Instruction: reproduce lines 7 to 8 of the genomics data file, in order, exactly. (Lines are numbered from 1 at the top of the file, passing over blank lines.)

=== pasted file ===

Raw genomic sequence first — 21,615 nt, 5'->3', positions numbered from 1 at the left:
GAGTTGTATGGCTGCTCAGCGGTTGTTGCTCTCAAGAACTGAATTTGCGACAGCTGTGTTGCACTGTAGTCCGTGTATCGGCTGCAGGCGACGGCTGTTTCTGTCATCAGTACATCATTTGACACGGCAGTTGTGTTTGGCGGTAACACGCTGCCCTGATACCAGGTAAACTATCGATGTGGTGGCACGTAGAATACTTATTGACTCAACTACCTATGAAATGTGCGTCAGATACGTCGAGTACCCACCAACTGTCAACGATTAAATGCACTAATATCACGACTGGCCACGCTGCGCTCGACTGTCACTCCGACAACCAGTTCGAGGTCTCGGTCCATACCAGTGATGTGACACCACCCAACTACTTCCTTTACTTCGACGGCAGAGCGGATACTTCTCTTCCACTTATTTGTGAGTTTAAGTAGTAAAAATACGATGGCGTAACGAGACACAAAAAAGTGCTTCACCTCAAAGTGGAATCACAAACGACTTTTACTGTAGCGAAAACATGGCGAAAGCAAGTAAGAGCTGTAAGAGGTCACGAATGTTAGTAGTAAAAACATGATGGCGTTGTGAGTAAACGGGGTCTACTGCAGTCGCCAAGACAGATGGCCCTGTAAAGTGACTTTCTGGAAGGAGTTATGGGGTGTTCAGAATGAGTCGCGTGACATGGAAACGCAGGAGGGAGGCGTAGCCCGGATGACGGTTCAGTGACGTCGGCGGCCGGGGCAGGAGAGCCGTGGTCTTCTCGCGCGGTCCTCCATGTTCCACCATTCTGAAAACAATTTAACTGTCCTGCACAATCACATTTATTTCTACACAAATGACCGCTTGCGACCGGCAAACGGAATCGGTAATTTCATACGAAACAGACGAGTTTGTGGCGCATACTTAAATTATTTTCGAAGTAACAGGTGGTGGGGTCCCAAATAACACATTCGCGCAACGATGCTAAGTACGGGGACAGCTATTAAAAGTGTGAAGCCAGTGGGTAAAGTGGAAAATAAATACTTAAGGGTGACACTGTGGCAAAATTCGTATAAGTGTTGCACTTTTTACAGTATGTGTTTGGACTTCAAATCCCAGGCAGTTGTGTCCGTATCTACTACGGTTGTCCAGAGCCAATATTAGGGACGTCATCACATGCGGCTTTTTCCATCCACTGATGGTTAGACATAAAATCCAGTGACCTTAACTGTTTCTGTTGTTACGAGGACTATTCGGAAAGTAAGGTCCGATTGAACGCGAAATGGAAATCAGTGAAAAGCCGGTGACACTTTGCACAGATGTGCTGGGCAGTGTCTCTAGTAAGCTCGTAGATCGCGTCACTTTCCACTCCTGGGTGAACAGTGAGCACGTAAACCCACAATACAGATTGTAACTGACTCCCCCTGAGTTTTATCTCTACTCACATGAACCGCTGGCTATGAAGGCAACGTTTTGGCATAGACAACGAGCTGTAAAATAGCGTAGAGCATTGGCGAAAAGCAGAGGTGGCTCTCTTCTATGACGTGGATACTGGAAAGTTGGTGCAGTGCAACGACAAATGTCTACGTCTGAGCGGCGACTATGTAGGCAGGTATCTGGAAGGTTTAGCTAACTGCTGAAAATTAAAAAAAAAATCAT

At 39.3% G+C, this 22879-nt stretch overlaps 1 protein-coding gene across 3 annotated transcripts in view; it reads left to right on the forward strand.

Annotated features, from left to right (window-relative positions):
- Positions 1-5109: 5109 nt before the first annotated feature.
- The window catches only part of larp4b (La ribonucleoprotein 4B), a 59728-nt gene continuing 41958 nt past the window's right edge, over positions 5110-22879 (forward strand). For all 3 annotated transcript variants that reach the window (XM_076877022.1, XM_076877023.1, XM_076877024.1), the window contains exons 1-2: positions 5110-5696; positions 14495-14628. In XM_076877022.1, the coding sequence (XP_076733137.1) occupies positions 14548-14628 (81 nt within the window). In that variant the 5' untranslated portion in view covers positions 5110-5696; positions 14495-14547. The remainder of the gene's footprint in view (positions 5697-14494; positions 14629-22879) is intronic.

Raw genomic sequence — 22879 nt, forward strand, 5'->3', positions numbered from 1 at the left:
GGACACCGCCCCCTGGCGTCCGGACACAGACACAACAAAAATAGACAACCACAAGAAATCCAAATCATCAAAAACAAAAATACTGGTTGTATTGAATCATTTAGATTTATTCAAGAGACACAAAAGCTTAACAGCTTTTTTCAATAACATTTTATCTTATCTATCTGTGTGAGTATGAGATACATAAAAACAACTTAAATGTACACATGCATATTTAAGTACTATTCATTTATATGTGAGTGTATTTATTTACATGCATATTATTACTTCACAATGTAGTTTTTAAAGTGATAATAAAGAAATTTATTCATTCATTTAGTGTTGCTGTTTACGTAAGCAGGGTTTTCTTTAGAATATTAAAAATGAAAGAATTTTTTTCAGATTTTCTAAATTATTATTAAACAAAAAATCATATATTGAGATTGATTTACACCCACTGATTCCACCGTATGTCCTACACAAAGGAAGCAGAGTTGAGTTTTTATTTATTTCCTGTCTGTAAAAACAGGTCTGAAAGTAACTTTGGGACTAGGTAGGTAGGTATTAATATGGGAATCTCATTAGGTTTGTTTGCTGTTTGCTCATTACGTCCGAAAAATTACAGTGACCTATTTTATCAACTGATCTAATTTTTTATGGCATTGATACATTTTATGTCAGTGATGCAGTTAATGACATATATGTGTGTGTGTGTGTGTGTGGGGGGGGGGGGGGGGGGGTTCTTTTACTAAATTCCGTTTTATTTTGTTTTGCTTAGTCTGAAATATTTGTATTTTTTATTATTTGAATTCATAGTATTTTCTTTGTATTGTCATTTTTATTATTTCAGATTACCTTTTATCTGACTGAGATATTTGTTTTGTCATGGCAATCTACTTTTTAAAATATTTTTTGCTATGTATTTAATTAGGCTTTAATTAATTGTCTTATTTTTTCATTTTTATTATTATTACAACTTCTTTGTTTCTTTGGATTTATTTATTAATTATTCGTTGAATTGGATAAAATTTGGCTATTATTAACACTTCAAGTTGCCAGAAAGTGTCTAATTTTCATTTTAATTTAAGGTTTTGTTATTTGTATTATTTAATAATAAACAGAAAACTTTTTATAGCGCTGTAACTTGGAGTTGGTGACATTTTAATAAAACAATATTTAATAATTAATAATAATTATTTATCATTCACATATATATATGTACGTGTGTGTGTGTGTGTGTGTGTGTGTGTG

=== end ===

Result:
Raw genomic sequence — 22879 nt, forward strand, 5'->3', positions numbered from 1 at the left:
GGACACCGCCCCCTGGCGTCCGGACACAGACACAACAAAAATAGACAACCACAAGAAATCCAAATCATCAAAAACAAAAATACTGGTTGTATTGAATCATTTAGATTTATTCAAGAGACACAAAAGCTTAACAGCTTTTTTCAATAACATTTTATCTTATCTATCTGTGTGAGTATGAGATACATAAAAACAACTTAAATGTACACATGCATATTTAAGTACTATTCATTTATATGTGAGTGTATTTATTTACATGCATATTATTACTTCACAATGTAGTTTTTAAAGTGATAATAAAGAAATTTATTCATTCATTTAGTGTTGCTGTTTACGTAAGCAGGGTTTTCTTTAGAATATTAAAAATGAAAGAATTTTTTTCAGATTTTCTAAATTATTATTAAACAAAAAATCATATATTGAGATTGATTTACACCCACTGATTCCACCGTATGTCCTACACAAAGGAAGCAGAGTTGAGTTTTTATTTATTTCCTGTCTGTAAAAACAGGTCTGAAAGTAACTTTGGGACTAGGTAGGTAGGTATTAATATGGGAATCTCATTAGGTTTGTTTGCTGTTTGCTCATTACGTCCGAAAAATTACAGTGACCTATTTTATCAACTGATCTAATTTTTTATGGCATTGATACATTTTATGTCAGTGATGCAGTTAATGACATATATGTGTGTGTGTGTGTGTGTGGGGGGGGGGGGGGGGGGGTTCTTTTACTAAATTCCGTTTTATTTTGTTTTGCTTAGTCTGAAATATTTGTATTTTTTATTATTTGAATTCATAGTATTTTCTTTGTATTGTCATTTTTATTATTTCAGATTACCTTTTATCTGACTGAGATATTTGTTTTGTCATGGCAATCTACTTTTTAAAATATTTTTTGCTATGTATTTAATTAGGCTTTAATTAATTGTCTTATTTTTTCATTTTTATTATTATTACAACTTCTTTGTTTCTTTGGATTTATTTATTAATTATTCGTTGAATTGGATAAAATTTGGCTATTATTAACACTTCAAGTTGCCAGAAAGTGTCTAATTTTCATTTTAATTTAAGGTTTTGTTATTTGTATTATTTAATAATAAACAGAAAACTTTTTATAGCGCTGTAACTTGGAGTTGGTGACATTTTAATAAAACAATATTTAATAATTAATAATAATTATTTATCATTCACATATATATATGTACGTGTGTGTGTGTGTGTGTGTGTGTGTGTG